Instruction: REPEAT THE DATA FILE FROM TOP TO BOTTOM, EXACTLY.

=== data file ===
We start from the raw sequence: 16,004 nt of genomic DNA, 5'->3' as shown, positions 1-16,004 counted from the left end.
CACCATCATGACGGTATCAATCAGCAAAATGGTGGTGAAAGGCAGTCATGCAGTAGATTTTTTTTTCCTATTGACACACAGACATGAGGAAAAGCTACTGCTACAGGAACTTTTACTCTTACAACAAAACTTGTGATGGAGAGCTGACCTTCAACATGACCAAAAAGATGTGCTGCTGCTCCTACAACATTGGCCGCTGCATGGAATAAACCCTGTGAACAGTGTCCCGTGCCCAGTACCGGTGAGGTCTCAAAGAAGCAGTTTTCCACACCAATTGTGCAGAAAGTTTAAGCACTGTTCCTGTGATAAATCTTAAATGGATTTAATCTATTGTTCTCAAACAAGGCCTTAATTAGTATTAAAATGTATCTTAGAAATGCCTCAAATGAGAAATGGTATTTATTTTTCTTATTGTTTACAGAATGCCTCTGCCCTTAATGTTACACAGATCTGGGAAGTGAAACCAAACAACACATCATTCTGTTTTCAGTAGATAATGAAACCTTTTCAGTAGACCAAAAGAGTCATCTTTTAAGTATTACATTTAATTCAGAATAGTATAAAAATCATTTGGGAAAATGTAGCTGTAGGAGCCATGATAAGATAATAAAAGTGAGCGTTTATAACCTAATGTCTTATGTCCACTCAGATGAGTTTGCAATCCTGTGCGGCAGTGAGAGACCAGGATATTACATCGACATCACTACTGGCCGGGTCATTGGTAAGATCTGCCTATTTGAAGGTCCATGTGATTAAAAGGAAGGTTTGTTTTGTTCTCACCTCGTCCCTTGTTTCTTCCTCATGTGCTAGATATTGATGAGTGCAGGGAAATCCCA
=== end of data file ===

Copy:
We start from the raw sequence: 16,004 nt of genomic DNA, 5'->3' as shown, positions 1-16,004 counted from the left end.
CACCATCATGACGGTATCAATCAGCAAAATGGTGGTGAAAGGCAGTCATGCAGTAGATTTTTTTTTCCTATTGACACACAGACATGAGGAAAAGCTACTGCTACAGGAACTTTTACTCTTACAACAAAACTTGTGATGGAGAGCTGACCTTCAACATGACCAAAAAGATGTGCTGCTGCTCCTACAACATTGGCCGCTGCATGGAATAAACCCTGTGAACAGTGTCCCGTGCCCAGTACCGGTGAGGTCTCAAAGAAGCAGTTTTCCACACCAATTGTGCAGAAAGTTTAAGCACTGTTCCTGTGATAAATCTTAAATGGATTTAATCTATTGTTCTCAAACAAGGCCTTAATTAGTATTAAAATGTATCTTAGAAATGCCTCAAATGAGAAATGGTATTTATTTTTCTTATTGTTTACAGAATGCCTCTGCCCTTAATGTTACACAGATCTGGGAAGTGAAACCAAACAACACATCATTCTGTTTTCAGTAGATAATGAAACCTTTTCAGTAGACCAAAAGAGTCATCTTTTAAGTATTACATTTAATTCAGAATAGTATAAAAATCATTTGGGAAAATGTAGCTGTAGGAGCCATGATAAGATAATAAAAGTGAGCGTTTATAACCTAATGTCTTATGTCCACTCAGATGAGTTTGCAATCCTGTGCGGCAGTGAGAGACCAGGATATTACATCGACATCACTACTGGCCGGGTCATTGGTAAGATCTGCCTATTTGAAGGTCCATGTGATTAAAAGGAAGGTTTGTTTTGTTCTCACCTCGTCCCTTGTTTCTTCCTCATGTGCTAGATATTGATGAGTGCAGGGAAATCCCA